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Showing posts from January, 2006

the great escapism

all writers live somewhat vicariously through their writing. it's an easy thing to fall into. after all, when you're writing, you can perfectly script each part of the lives you are constructing, each facet of their experience and you can give it meaning. most people i know are pretty far from achieving that in their everyday life. most people i know spend a lot of time obsessing over parts of their lives that they want to change, but can't figure out how to change. i struggle with road blocks in writing, too, but the difference is that i know i can figure them out. i'm never so sure when it comes to life off the page. however, even if you want to dedicate as much of yourself to writing as possible, there must come a point where you have too much of a good thing. so exactly when does creativity become pathological?

i have substantial relationships with the people whose lives i've created. more substantial, for instance, than my relationships with people i talk to …

raise a glass

it's robbie burns day. the day to remember scotland's (questionably) great bard and honour his legacy with a meal of haggis and a wee dram of scotch.

once you've had your dinner (and, more importantly, your scotch), read this out loud, phoenetically (excerpted from the man's "address to a haggis". he was talking to the food, so it stands to reason he was wasted. so honour him well.):


Ye Pow'rs, wha mak mankind your care,
And dish them out their bill o fare,
Auld Scotland wants nae skinking ware
That jaups in luggies:
But, if ye wish her gratefu prayer,
Gie her a Haggis!

silencing your outer critic

a few months ago, i did something my younger self would have considered powerfully lame. i found a quote on line that seemed to sum up the greatest dangers to me as a writer- namely, the danger that i will cower in fear for the rest of my life and not accomplish anything- and i printed out and stuck it to the wall next to my desk. it’s a sort of inspirational cudgel, urging me to overcome my insecurities because the alternative is more frightening.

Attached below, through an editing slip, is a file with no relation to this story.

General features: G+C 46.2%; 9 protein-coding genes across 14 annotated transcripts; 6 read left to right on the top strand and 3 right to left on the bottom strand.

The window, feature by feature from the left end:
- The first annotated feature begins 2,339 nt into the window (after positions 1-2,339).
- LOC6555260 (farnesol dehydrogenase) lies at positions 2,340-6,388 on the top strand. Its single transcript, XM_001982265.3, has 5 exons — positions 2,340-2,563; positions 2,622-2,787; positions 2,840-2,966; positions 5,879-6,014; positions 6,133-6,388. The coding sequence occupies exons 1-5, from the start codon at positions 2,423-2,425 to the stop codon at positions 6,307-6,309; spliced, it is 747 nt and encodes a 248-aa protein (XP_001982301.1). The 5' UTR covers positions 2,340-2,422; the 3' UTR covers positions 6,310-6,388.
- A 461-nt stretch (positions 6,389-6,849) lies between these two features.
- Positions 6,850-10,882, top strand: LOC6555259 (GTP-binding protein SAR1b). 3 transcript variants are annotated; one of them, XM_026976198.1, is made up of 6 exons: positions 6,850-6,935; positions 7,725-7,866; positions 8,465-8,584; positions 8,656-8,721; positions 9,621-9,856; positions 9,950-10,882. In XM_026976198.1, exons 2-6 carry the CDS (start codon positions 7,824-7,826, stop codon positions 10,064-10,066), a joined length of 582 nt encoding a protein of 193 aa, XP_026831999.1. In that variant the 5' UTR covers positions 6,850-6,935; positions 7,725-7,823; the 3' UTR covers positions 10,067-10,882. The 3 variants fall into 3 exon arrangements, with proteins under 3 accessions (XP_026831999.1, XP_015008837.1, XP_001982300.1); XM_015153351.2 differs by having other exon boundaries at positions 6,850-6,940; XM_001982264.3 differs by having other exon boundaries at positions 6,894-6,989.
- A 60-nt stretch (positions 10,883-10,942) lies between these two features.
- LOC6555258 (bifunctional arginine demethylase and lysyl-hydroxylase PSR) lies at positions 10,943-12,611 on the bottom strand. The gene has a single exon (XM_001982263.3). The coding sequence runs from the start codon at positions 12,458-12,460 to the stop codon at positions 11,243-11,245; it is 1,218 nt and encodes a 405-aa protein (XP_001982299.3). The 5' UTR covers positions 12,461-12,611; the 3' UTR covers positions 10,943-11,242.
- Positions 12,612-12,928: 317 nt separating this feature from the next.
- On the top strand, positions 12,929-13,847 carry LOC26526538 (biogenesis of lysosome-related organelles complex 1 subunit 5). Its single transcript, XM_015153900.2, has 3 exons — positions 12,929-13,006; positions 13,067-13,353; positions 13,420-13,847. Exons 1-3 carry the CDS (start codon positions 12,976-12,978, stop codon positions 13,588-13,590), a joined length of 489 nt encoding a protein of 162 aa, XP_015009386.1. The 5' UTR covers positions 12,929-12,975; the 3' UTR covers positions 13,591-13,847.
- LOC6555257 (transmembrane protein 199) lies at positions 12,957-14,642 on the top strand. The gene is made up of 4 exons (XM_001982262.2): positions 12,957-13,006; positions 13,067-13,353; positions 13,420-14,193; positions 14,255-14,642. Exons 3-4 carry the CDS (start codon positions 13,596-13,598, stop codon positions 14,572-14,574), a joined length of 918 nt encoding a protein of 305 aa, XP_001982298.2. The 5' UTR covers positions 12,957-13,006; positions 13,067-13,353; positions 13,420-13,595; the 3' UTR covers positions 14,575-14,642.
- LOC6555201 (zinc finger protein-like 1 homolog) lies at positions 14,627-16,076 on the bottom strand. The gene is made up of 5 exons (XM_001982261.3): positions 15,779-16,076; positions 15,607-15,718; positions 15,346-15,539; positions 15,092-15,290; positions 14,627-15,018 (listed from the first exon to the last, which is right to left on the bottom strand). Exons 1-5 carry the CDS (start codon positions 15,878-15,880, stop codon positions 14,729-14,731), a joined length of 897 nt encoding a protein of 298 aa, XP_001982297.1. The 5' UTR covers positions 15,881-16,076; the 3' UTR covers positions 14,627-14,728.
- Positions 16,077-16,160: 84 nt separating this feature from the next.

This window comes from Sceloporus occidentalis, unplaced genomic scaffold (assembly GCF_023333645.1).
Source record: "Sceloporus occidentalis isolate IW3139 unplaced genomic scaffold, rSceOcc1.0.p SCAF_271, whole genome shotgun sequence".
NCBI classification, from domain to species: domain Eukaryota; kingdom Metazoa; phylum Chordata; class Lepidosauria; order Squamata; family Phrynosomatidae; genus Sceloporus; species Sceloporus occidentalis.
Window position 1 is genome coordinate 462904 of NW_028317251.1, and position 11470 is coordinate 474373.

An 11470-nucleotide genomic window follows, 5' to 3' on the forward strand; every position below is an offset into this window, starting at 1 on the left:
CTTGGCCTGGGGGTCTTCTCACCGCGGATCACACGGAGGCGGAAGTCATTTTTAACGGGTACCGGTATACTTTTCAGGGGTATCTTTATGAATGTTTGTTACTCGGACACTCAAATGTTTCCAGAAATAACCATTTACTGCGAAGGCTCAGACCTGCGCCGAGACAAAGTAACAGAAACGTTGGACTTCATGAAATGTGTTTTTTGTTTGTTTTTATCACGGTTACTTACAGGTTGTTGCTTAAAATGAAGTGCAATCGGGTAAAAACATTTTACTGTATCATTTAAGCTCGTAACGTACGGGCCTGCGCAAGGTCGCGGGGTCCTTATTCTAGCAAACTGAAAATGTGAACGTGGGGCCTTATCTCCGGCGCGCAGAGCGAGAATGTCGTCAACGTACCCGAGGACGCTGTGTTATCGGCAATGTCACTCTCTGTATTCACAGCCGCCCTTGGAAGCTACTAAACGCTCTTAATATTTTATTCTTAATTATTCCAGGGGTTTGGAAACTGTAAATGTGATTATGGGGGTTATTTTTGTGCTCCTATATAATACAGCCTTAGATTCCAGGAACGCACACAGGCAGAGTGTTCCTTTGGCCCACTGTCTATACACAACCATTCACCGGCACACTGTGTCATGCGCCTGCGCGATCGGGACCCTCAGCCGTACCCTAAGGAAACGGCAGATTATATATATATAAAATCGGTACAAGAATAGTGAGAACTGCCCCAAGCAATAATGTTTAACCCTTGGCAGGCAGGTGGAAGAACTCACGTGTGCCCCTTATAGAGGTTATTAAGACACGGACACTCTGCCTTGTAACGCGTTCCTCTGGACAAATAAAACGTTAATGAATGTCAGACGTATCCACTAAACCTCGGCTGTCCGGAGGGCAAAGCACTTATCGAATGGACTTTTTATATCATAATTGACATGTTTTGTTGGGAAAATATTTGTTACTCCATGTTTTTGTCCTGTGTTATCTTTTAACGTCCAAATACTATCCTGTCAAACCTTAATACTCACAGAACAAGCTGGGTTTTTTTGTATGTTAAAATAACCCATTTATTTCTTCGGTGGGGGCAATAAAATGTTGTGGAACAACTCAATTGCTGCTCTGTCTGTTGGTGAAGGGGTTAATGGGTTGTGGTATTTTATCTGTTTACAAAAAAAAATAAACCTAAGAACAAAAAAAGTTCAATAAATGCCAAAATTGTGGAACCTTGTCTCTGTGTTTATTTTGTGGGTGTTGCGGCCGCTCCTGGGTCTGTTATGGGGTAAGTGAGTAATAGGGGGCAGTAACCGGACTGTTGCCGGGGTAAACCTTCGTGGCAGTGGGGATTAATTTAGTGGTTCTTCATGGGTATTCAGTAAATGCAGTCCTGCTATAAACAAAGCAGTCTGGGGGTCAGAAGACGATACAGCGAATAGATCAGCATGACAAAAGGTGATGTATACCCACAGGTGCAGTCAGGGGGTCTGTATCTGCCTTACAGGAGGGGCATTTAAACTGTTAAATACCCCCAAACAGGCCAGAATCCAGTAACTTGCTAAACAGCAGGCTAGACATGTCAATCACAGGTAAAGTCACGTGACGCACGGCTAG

among other things, it reminds me of the dangers of giving into the power of what most creative people refer to as their “inner critic”, that annoying voice in your head (yeah, i know i’m imagining it) that tells you that you aren’t good enough, that you don’t have what it takes, that you aren’t accomplishing anything by sitting around writing things for your blog... you know the voice. the inner critic is a nasty bastard and it’s a real battle keeping him/ her/ it down.

in recent years, i’ve come a long way towards finding ways to avoid …

ten reasons why it's ok to be happy about the election

hate the idea that we just elected a right wing government whose leader supported the american war in iraq? angry that no one seems to have the seats to control what's going to happen? confused? afraid? need a hug?

ok, i can't help with the hug, but, for once in my life, i woke up the morning after an election not feeling like i'd been beaten with something. there are a surprising number of things people should feel happy about in this election (and this is coming from someone who finds the new government a wee bit creepy).

1. the ndp are back- the country's most left-wing party to win seats in parliament won more than they had in the previous four elections and came close to winning a number of others. anyone who thinks that the election results indicate that canada is shifting to the right isn't looking at the numbers very carefully.

2. you have to play nice with the other kids- the wonderful thing about minority parliaments is that they force politicians to wo…

nag nag nag